The West

Workers rally in pay protest
Workers at today's Parliament House protest. Picture: Ben Crabtree/The West Australian

More than 1000 hospital and education workers converged on Parliament House today to demand a better wage deal from the Barnett Government.

Waving placards and dancing to the beat of heavy-metal band Twisted Sister’s “We’re not going to take it”, the vocal group of support workers described the Government’s offer of a weekly pay rise of between $22 and $28 as “miserly”.

United Voice WA Assistant Secretary Carolyn Smith said the pay rise would not cover the skyrocketing cost of living.

The workers, who earn between $30,000 and $40,000 a year on average, want an $80-a-week pay rise.
Support workers include patient care assistants, orderlies, cleaners and education-support workers in schools.

“United Voice members have been negotiating their EBAs for the past 6 months now, to no avail,” Ms Smith said.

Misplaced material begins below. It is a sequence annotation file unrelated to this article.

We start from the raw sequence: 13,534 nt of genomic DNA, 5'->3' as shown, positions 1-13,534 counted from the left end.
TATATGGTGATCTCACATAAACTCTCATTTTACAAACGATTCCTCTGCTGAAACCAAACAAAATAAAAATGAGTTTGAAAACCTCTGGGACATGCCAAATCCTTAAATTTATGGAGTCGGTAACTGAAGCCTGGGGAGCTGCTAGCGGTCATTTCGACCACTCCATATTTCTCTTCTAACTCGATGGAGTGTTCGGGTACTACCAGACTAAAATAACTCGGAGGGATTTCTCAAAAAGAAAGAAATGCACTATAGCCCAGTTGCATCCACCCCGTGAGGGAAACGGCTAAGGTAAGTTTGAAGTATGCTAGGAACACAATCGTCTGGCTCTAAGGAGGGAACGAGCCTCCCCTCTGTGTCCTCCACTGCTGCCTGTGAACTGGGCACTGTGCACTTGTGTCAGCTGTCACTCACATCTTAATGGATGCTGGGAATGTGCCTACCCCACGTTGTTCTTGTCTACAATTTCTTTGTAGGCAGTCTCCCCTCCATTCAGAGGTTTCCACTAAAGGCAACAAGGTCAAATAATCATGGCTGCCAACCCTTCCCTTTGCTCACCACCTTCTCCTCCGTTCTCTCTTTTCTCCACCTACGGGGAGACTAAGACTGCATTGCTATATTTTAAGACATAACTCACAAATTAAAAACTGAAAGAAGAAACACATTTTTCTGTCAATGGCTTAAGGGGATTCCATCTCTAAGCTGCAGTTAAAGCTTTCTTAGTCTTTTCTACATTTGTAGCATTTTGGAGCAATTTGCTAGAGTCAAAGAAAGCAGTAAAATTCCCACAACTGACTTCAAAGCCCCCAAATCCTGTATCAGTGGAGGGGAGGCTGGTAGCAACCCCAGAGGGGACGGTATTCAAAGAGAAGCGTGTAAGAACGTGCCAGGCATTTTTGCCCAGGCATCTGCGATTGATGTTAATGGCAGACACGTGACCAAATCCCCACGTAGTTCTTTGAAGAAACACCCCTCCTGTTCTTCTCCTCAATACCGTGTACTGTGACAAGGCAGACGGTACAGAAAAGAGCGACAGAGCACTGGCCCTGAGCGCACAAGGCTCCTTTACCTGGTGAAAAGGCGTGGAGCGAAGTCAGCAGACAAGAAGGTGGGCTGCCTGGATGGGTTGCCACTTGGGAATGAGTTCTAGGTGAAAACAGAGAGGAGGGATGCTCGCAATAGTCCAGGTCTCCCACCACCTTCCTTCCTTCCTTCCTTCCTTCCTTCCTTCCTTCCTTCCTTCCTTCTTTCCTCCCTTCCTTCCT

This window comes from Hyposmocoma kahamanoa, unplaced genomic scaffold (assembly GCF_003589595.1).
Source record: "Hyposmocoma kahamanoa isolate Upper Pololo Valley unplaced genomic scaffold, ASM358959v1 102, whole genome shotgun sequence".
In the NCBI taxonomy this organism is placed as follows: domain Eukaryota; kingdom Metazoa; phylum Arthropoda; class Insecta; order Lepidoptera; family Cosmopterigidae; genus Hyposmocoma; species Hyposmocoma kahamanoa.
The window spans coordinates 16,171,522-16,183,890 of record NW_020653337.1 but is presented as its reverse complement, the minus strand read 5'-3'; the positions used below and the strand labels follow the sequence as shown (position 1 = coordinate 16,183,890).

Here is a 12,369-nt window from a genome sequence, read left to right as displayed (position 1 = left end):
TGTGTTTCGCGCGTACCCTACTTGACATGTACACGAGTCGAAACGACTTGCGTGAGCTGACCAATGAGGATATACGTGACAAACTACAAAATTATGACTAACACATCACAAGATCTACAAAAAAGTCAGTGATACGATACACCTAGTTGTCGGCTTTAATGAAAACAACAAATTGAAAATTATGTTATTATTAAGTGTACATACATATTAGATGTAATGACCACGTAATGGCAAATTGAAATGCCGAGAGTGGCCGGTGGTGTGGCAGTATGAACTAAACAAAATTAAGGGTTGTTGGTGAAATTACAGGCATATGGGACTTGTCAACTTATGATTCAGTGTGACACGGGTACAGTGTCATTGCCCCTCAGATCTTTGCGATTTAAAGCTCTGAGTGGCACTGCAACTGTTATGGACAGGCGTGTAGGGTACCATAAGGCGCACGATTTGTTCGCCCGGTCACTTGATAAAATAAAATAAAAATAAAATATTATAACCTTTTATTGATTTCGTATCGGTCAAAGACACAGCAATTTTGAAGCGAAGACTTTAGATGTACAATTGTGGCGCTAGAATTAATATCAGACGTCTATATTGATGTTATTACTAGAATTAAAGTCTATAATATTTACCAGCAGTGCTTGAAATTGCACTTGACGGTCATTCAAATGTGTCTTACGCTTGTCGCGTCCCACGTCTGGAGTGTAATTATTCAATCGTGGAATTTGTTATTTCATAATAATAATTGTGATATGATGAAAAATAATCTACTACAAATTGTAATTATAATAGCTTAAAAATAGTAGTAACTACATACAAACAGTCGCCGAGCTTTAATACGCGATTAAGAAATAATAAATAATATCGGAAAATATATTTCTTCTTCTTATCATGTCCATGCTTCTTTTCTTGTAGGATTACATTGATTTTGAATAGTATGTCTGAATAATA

Ms Smith said workers were concerned the Barnett Government would privatise hospitals, including the new children’s hospital.

“We all know that this will lead to lower wages, less staff and increased workloads for the remaining support staff. This can only have a detrimental impact on WA’s Health system.”

Terrie Sumner, who works at an education assistant in a primary school, said she earned less than $30,000 a year.

"Lots of my co-workers struggle every day to make ends meet," Ms Sumner said.

“All we want is a fair deal for the front line.”

Ian McDonald, an orderly and nursing assistant at Sir Charles Gairdner Hospital, said his wage worked out to be a meagre $21 an hour, far less than what most West Australians earned.

“We have noticed our finances are going backwards,” he said.

Health Minister Kim Hames said the Government had no intention of contracting out more hospital services to private companies.

“If we do, we will announce that before the election,” Dr Hames said.

He said the Labor Government had only offered workers $28 in 2008 and 2009.

Acknowledging negotiations had stalled, he vowed to refer the matter to the WA Industrial Relations Commission.

“My understanding is we are not getting much progress so we intend to go to arbitration and we will let the independent umpire make a decision.”

Kim Hames speaks to workers protesting outside Parliament House. Picture: Ben Crabtree/The West Australian
The West Australian

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